Celebrate the Catalog: Prince

Treble staff
Prince celebrate the catalog

Life ‘o’ the Party

Prince MusicologyMusicology
(2004; NPG/Columbia)

This album’s ambition is clearly stated in the title: Musicology attempted to highlight the brightest moments of Prince’s lengthy career and accent them under an umbrella of modern production techniques. In some ways, it succeeds. This wacky album of psychedelic R&B is a roller coaster of perky singles and trippier slow jams. Still, as Prince adapted to modern times, there were some slight missteps in production, particularly on the songs that most strongly embraced popular hip-hop percussion of the time. But overall the album’s effect is satisfactory: A delightful, soothing album with some surprisingly sophisticated moments, especially when you consider that Musicology was Prince’s 25th studio album. – ATB

7.8 out of 10

Prince 31213121
(2006; NPG/Universal)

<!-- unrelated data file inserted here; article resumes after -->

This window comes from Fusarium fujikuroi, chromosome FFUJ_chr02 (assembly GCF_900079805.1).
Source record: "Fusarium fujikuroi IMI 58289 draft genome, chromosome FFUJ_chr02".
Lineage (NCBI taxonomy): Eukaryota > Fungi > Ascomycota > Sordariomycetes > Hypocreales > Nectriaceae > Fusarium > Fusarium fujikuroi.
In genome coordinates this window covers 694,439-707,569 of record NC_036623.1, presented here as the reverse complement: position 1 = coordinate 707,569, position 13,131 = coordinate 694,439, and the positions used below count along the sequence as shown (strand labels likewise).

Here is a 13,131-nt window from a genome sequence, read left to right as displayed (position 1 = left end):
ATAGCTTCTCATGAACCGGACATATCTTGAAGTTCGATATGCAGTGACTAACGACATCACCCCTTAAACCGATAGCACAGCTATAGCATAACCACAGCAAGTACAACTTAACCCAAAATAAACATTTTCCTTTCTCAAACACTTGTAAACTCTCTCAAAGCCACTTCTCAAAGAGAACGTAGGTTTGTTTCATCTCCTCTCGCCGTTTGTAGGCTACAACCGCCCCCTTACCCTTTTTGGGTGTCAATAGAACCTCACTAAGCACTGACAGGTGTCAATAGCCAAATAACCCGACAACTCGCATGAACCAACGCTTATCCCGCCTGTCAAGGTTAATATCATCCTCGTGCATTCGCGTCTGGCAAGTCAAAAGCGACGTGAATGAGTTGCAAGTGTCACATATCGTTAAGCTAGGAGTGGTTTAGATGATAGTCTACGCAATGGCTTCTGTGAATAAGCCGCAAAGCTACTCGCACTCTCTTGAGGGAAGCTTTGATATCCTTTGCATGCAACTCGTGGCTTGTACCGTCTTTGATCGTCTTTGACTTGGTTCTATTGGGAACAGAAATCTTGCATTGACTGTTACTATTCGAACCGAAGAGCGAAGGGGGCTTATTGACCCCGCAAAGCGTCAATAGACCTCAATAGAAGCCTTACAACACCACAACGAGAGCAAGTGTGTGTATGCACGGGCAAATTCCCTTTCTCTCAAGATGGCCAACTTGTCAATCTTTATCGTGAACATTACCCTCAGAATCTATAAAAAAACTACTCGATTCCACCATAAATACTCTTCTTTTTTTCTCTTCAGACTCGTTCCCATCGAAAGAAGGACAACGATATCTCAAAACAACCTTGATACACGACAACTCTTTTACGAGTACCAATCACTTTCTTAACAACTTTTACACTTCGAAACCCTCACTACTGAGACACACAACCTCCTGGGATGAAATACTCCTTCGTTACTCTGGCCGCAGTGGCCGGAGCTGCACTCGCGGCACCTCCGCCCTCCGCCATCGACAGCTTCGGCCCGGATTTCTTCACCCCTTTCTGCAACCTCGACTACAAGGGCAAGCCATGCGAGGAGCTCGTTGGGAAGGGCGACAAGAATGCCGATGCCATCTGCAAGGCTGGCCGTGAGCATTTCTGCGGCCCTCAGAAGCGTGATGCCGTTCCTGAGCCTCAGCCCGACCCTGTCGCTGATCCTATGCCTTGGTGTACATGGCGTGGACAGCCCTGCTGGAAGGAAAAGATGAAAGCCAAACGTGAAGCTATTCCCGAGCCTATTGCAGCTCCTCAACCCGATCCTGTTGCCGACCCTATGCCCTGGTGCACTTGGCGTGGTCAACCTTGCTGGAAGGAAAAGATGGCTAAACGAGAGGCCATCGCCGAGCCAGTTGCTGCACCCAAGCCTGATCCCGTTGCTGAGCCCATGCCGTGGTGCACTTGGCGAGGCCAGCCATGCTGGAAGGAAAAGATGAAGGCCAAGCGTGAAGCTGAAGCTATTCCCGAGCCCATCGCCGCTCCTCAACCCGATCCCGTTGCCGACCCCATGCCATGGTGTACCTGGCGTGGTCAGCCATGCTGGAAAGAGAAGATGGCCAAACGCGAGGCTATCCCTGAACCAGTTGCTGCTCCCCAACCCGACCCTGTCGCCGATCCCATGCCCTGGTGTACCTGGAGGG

Prince-philes and music critics alike point to this album and the immediately preceding one as two parts of the same comeback. Musicology in 2004 blew the horns outside Jericho, despite no hit songs; two years later this album brought the walls down, becoming Prince’s first Billboard No. 1 debut and seeing a couple of singles charting in the US and UK. But let’s not get carried away: Prince’s reach here has to be looked at through the prism of throttling CD sales and his own purgatory of self-distribution, and 3121 has more than a few moments where he tried to sound fresh using ideas lifted from his 1970s beginnings and 1980s heyday. “Fury,” “Black Sweat,” and the title track all suffer from stilted, dated instrumentation, especially synths that sound way too clean or should have been replaced by, say, a live horn section. Nevertheless, there are some fantastic singles on here, they just weren’t the ones Prince actually released. “The Dance” is better Sade-like mambo than “Te Amo Corazón”; you can just hear Justin Timberlake fronting “The Word”; songs like “Lolita,” “Love,” and “Incense and Candles” sound like all-star duets and shoulda-been hits. I found in this album parallels to Lenny Kravitz’s Let Love Rule—both skillfully crafted from countless overdubs of one guy playing everything, both pretty focused sets of music, both shoot-for-the-moon earnest to the point of being occasionally hammy. Mojo magazine suggested Musicology was better produced and performed than it was written; I suggest that 3121 was better performed and written than it was produced. Given that Damoclean choice, and especially considering that 3121 might still contain Prince’s best work of the last 10 years, I’ll take the latter. – AB